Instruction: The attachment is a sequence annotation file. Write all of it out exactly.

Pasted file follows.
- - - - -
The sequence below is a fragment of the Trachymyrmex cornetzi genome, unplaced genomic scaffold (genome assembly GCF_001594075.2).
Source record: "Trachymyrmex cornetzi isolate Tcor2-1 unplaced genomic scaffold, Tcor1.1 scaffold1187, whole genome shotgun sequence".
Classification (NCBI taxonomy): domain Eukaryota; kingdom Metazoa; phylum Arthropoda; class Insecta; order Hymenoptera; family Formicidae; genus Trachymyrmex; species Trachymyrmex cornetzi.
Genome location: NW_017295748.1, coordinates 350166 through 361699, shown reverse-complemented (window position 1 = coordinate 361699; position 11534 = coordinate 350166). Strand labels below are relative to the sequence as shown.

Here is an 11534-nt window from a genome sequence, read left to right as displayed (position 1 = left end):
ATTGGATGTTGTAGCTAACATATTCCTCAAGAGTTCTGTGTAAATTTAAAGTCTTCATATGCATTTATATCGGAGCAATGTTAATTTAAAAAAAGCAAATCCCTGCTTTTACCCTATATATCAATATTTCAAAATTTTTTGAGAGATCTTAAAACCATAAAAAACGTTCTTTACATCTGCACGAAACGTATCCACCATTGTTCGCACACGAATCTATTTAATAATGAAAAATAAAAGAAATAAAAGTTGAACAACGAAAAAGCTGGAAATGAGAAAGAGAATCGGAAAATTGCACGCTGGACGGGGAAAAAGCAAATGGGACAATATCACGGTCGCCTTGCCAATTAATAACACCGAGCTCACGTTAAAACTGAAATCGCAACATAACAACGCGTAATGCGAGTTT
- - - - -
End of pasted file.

The sequence below is a fragment of the Trachymyrmex cornetzi genome, unplaced genomic scaffold (genome assembly GCF_001594075.2).
Source record: "Trachymyrmex cornetzi isolate Tcor2-1 unplaced genomic scaffold, Tcor1.1 scaffold1187, whole genome shotgun sequence".
Classification (NCBI taxonomy): domain Eukaryota; kingdom Metazoa; phylum Arthropoda; class Insecta; order Hymenoptera; family Formicidae; genus Trachymyrmex; species Trachymyrmex cornetzi.
Genome location: NW_017295748.1, coordinates 350166 through 361699, shown reverse-complemented (window position 1 = coordinate 361699; position 11534 = coordinate 350166). Strand labels below are relative to the sequence as shown.

Here is an 11534-nt window from a genome sequence, read left to right as displayed (position 1 = left end):
ATTGGATGTTGTAGCTAACATATTCCTCAAGAGTTCTGTGTAAATTTAAAGTCTTCATATGCATTTATATCGGAGCAATGTTAATTTAAAAAAAGCAAATCCCTGCTTTTACCCTATATATCAATATTTCAAAATTTTTTGAGAGATCTTAAAACCATAAAAAACGTTCTTTACATCTGCACGAAACGTATCCACCATTGTTCGCACACGAATCTATTTAATAATGAAAAATAAAAGAAATAAAAGTTGAACAACGAAAAAGCTGGAAATGAGAAAGAGAATCGGAAAATTGCACGCTGGACGGGGAAAAAGCAAATGGGACAATATCACGGTCGCCTTGCCAATTAATAACACCGAGCTCACGTTAAAACTGAAATCGCAACATAACAACGCGTAATGCGAGTTT